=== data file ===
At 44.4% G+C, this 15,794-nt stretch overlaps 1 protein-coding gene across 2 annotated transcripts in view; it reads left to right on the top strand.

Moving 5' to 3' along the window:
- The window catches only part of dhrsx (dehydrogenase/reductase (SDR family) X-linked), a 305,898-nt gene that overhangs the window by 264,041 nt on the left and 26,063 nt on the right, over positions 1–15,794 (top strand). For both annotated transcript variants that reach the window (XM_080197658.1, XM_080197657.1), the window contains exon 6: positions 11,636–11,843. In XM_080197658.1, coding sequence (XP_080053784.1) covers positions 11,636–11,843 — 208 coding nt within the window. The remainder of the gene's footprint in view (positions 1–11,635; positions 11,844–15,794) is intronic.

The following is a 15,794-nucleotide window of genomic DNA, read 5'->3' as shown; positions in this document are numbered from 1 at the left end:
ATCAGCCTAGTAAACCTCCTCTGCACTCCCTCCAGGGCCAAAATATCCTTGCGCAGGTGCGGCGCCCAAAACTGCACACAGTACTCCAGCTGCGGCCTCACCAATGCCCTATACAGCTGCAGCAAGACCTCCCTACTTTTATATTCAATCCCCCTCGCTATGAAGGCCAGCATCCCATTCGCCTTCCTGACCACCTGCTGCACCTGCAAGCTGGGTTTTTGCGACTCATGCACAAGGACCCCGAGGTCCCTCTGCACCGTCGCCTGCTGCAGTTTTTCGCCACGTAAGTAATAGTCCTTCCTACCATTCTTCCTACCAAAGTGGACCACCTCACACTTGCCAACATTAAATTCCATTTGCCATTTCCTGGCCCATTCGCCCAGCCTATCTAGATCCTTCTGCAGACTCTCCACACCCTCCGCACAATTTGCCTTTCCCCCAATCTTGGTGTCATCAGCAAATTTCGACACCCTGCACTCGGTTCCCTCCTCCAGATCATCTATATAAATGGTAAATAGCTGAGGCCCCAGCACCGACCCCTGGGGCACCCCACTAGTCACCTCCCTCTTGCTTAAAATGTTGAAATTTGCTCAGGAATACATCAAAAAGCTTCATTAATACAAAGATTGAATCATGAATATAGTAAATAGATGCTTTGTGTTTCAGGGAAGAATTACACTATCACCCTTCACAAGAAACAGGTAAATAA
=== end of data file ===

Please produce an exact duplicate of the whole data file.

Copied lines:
At 44.4% G+C, this 15,794-nt stretch overlaps 1 protein-coding gene across 2 annotated transcripts in view; it reads left to right on the top strand.

Moving 5' to 3' along the window:
- The window catches only part of dhrsx (dehydrogenase/reductase (SDR family) X-linked), a 305,898-nt gene that overhangs the window by 264,041 nt on the left and 26,063 nt on the right, over positions 1–15,794 (top strand). For both annotated transcript variants that reach the window (XM_080197658.1, XM_080197657.1), the window contains exon 6: positions 11,636–11,843. In XM_080197658.1, coding sequence (XP_080053784.1) covers positions 11,636–11,843 — 208 coding nt within the window. The remainder of the gene's footprint in view (positions 1–11,635; positions 11,844–15,794) is intronic.

The following is a 15,794-nucleotide window of genomic DNA, read 5'->3' as shown; positions in this document are numbered from 1 at the left end:
ATCAGCCTAGTAAACCTCCTCTGCACTCCCTCCAGGGCCAAAATATCCTTGCGCAGGTGCGGCGCCCAAAACTGCACACAGTACTCCAGCTGCGGCCTCACCAATGCCCTATACAGCTGCAGCAAGACCTCCCTACTTTTATATTCAATCCCCCTCGCTATGAAGGCCAGCATCCCATTCGCCTTCCTGACCACCTGCTGCACCTGCAAGCTGGGTTTTTGCGACTCATGCACAAGGACCCCGAGGTCCCTCTGCACCGTCGCCTGCTGCAGTTTTTCGCCACGTAAGTAATAGTCCTTCCTACCATTCTTCCTACCAAAGTGGACCACCTCACACTTGCCAACATTAAATTCCATTTGCCATTTCCTGGCCCATTCGCCCAGCCTATCTAGATCCTTCTGCAGACTCTCCACACCCTCCGCACAATTTGCCTTTCCCCCAATCTTGGTGTCATCAGCAAATTTCGACACCCTGCACTCGGTTCCCTCCTCCAGATCATCTATATAAATGGTAAATAGCTGAGGCCCCAGCACCGACCCCTGGGGCACCCCACTAGTCACCTCCCTCTTGCTTAAAATGTTGAAATTTGCTCAGGAATACATCAAAAAGCTTCATTAATACAAAGATTGAATCATGAATATAGTAAATAGATGCTTTGTGTTTCAGGGAAGAATTACACTATCACCCTTCACAAGAAACAGGTAAATAA